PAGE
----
Phausis reticulata, or the Blue Ghost firefly, is found in the Southern Appalachians. I was surprised to find that it is reputed to be incredibly difficult to find, and one of the most unique fireflies on the planet. This is before I saw them, that is. At first, upon hearing the name, I just assumed that they have a bluish flash. After speaking with the attendants at the Cradle of Forestry, I was set right on my misconceptions.
As it turns out, the Blue Ghost is called this because the males of this species emit a glow, instead of a flash. That glow is light blue in color, and can last 30-45 seconds before winking out. I was told that they prefer “deep woods” habitats and stay close to the ground. Deep woods, as far as I can tell means a mixed hardwood shrub habitat with a relatively open understory. At least, this is where I’ve found them at.
I went out that night at sundown, heading back to my tent for the night and out of the corner of my eye, I noticed a blue flicker. At first, I didn’t think much about it, but then I saw another, and another. By the time I’d reached the clearing the ghost were floating around in full form. It was evocative of the will o’ the wisp depictions I’ve seen in some video games and new bestiaries. A softly glowing orb of light dancing along above the ground, disappearing just as you get close only to appear off in the distance, lurring the unwary and foolish to the depths of whatever wood or swamp they inhabited. Thankfully these are only fireflies, but I could see someone getting lost if they did try and chase the lights.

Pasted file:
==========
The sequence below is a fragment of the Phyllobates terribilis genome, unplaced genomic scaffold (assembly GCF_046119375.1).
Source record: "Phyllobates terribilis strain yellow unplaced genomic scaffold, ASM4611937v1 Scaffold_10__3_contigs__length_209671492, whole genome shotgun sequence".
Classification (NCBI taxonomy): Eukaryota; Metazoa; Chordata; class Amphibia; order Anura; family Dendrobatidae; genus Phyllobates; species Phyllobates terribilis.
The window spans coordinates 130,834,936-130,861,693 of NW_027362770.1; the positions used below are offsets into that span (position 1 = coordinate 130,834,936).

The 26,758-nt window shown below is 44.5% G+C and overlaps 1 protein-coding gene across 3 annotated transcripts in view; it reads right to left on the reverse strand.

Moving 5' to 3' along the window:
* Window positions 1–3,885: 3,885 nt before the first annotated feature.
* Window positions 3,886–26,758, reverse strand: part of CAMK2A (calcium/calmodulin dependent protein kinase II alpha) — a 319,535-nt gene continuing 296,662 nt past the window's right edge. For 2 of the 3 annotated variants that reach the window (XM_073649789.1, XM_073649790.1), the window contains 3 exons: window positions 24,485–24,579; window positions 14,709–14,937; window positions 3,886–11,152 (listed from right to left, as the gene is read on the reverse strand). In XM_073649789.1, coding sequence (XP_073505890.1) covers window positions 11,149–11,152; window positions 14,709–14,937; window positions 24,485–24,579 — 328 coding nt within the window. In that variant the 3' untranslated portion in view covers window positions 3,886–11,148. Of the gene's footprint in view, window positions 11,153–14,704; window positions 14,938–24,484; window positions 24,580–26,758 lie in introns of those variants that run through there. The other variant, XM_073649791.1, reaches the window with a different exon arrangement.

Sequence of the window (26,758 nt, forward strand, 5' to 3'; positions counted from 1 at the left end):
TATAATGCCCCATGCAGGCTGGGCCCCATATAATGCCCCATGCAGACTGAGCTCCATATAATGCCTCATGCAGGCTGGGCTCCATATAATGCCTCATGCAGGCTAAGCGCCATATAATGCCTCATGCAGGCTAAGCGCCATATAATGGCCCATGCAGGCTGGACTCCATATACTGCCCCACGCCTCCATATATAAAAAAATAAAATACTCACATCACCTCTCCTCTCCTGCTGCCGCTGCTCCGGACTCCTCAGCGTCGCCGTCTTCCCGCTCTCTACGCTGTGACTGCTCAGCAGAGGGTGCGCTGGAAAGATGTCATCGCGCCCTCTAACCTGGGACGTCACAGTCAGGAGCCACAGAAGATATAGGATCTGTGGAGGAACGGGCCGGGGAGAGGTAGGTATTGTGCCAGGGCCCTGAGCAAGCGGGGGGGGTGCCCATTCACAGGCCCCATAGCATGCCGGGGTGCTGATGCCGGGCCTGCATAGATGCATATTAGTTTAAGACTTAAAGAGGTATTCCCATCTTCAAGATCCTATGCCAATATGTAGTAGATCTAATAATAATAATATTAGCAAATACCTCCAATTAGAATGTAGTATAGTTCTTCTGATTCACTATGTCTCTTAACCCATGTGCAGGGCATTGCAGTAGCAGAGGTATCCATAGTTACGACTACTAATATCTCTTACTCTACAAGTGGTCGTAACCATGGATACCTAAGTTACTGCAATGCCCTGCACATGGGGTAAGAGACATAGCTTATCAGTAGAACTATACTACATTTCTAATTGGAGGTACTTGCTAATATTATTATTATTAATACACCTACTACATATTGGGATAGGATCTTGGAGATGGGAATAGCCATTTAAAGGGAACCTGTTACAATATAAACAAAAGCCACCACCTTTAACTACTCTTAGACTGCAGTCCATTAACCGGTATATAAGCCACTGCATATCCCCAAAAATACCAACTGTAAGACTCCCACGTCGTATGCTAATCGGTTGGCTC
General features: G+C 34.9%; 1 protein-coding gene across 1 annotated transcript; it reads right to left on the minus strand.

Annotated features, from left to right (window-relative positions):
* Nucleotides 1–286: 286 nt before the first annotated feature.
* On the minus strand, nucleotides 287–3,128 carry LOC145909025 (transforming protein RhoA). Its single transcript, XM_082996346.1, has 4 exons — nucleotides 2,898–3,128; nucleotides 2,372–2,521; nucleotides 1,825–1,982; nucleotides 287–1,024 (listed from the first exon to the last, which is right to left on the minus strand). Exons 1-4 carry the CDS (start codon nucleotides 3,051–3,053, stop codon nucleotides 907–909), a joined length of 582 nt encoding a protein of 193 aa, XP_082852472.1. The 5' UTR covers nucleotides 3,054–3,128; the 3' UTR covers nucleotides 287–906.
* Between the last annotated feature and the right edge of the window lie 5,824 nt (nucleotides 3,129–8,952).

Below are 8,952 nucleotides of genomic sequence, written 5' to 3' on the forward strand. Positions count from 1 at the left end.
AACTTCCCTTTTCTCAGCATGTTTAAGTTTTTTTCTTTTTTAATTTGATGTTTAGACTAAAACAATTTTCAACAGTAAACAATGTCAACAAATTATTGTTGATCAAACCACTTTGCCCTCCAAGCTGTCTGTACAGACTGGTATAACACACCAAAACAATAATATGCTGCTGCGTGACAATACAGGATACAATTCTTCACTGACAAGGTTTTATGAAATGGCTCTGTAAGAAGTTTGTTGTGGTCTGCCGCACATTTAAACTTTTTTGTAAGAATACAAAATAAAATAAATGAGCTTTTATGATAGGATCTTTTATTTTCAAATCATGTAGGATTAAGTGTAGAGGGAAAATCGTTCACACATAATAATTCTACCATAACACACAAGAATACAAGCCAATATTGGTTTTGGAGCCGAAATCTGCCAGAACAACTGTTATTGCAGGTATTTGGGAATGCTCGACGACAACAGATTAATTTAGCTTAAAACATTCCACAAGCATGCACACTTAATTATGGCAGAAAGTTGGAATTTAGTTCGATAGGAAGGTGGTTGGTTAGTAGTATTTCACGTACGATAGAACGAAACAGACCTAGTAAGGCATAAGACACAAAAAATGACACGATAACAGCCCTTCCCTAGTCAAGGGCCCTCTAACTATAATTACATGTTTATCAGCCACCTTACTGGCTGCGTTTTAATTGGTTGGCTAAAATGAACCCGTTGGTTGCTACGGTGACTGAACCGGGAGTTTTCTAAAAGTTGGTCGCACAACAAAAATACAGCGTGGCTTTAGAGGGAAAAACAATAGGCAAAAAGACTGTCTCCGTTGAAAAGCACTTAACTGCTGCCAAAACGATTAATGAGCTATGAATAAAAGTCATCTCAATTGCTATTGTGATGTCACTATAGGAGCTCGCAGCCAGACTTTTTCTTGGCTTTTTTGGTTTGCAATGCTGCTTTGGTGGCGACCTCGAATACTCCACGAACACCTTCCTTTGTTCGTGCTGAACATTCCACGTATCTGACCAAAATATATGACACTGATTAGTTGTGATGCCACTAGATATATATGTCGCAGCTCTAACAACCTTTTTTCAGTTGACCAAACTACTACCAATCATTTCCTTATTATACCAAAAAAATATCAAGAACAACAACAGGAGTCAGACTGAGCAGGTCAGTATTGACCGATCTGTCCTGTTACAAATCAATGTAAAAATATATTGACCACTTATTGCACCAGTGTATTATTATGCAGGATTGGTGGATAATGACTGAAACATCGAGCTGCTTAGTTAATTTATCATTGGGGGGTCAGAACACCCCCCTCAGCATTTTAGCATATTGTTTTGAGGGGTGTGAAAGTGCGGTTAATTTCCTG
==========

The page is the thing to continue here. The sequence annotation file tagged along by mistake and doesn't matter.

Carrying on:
These little bugs are remarkably reliable to see once you know where to find them. While a forest of fireflies is an awe inspiring site, these low-to-the-ground gems capture the imagination, creating false contours of the land below them, moving like a glowing sea above the leaf litter. If you live anywhere near the Great Smokey Mountains, Pisgah, or forest near these, call the ranger district and ask them if they have any viewing events, or if the Blue Ghost are shinning yet!